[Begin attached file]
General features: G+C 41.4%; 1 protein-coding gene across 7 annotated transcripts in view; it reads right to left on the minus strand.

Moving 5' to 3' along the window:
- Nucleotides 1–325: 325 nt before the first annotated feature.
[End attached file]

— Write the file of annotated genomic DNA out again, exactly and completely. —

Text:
General features: G+C 41.4%; 1 protein-coding gene across 7 annotated transcripts in view; it reads right to left on the minus strand.

Moving 5' to 3' along the window:
- Nucleotides 1–325: 325 nt before the first annotated feature.